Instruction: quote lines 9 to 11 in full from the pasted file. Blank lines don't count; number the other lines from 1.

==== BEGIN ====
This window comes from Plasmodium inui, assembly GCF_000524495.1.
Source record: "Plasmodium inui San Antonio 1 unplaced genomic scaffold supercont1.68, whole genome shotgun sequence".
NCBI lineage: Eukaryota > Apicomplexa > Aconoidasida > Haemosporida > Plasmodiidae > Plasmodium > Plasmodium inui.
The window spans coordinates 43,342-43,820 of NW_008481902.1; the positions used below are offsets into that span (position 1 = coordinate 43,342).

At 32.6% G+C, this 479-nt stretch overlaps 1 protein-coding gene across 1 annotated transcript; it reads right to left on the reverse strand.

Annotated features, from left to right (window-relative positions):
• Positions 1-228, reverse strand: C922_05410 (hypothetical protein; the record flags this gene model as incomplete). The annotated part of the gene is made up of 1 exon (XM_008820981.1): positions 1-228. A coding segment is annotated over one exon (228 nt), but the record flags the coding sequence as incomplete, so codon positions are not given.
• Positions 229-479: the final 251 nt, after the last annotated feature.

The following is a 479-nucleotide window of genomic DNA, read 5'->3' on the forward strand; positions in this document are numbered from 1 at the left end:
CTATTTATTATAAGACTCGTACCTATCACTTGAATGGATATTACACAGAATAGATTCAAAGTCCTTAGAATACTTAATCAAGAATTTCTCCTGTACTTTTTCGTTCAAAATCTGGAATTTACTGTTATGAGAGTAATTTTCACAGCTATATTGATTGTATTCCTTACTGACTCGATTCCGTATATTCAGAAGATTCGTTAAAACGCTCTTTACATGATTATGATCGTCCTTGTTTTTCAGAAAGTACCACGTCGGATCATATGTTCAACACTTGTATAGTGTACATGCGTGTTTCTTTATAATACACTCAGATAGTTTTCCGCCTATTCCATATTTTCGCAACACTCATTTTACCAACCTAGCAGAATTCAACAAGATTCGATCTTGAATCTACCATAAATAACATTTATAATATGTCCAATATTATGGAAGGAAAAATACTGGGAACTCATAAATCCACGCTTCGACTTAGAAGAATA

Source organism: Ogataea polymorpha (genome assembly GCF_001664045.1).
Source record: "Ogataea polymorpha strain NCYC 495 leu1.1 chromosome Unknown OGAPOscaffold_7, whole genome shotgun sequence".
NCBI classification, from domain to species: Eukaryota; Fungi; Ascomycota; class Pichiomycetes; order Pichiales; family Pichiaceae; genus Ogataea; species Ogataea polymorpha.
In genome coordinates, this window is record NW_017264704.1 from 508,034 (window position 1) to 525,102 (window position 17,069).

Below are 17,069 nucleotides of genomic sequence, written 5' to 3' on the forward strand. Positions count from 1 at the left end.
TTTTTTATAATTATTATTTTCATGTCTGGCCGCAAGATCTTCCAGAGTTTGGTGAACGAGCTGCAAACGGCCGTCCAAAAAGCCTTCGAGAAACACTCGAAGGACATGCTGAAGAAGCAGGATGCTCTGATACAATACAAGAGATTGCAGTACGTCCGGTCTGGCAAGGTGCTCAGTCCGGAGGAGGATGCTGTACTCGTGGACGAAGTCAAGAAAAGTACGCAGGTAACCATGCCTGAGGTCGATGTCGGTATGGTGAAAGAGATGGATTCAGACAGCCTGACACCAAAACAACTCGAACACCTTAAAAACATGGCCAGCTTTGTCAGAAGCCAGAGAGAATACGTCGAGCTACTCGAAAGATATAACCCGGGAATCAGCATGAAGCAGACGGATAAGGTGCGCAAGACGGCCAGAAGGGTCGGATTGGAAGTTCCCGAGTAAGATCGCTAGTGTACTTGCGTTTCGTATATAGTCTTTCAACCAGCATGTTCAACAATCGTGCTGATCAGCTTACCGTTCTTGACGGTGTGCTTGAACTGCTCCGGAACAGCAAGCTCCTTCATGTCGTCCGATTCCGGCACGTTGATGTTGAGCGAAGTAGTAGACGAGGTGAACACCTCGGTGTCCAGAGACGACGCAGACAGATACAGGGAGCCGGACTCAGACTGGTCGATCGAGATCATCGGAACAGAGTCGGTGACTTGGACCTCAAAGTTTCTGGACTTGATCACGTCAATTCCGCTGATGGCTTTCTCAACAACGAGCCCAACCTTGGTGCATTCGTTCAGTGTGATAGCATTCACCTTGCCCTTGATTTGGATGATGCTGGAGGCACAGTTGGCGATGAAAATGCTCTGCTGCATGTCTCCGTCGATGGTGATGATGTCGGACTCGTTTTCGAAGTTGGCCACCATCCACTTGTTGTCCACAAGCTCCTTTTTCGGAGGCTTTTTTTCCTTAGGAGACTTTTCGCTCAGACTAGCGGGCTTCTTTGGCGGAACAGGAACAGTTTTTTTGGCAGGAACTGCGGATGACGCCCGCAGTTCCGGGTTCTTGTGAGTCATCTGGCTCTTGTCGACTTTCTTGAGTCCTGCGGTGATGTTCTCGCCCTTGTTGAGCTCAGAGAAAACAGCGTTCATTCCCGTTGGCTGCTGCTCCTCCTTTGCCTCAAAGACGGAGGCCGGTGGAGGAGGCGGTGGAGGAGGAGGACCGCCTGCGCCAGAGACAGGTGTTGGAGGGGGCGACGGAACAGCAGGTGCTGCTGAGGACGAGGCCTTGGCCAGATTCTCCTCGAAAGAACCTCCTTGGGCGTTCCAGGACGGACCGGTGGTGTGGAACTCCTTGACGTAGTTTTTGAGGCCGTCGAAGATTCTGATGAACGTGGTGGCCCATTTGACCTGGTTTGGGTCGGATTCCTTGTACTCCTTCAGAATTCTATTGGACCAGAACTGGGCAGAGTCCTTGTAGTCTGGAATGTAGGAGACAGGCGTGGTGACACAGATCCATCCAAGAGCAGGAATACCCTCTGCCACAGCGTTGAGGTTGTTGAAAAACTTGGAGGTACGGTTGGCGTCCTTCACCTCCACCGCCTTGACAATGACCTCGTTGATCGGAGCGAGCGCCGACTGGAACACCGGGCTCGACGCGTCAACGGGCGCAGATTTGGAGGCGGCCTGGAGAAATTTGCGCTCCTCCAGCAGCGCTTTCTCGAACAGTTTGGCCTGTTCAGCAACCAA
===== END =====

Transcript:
The following is a 479-nucleotide window of genomic DNA, read 5'->3' on the forward strand; positions in this document are numbered from 1 at the left end:
CTATTTATTATAAGACTCGTACCTATCACTTGAATGGATATTACACAGAATAGATTCAAAGTCCTTAGAATACTTAATCAAGAATTTCTCCTGTACTTTTTCGTTCAAAATCTGGAATTTACTGTTATGAGAGTAATTTTCACAGCTATATTGATTGTATTCCTTACTGACTCGATTCCGTATATTCAGAAGATTCGTTAAAACGCTCTTTACATGATTATGATCGTCCTTGTTTTTCAGAAAGTACCACGTCGGATCATATGTTCAACACTTGTATAGTGTACATGCGTGTTTCTTTATAATACACTCAGATAGTTTTCCGCCTATTCCATATTTTCGCAACACTCATTTTACCAACCTAGCAGAATTCAACAAGATTCGATCTTGAATCTACCATAAATAACATTTATAATATGTCCAATATTATGGAAGGAAAAATACTGGGAACTCATAAATCCACGCTTCGACTTAGAAGAATA

Source organism: Ogataea polymorpha (genome assembly GCF_001664045.1).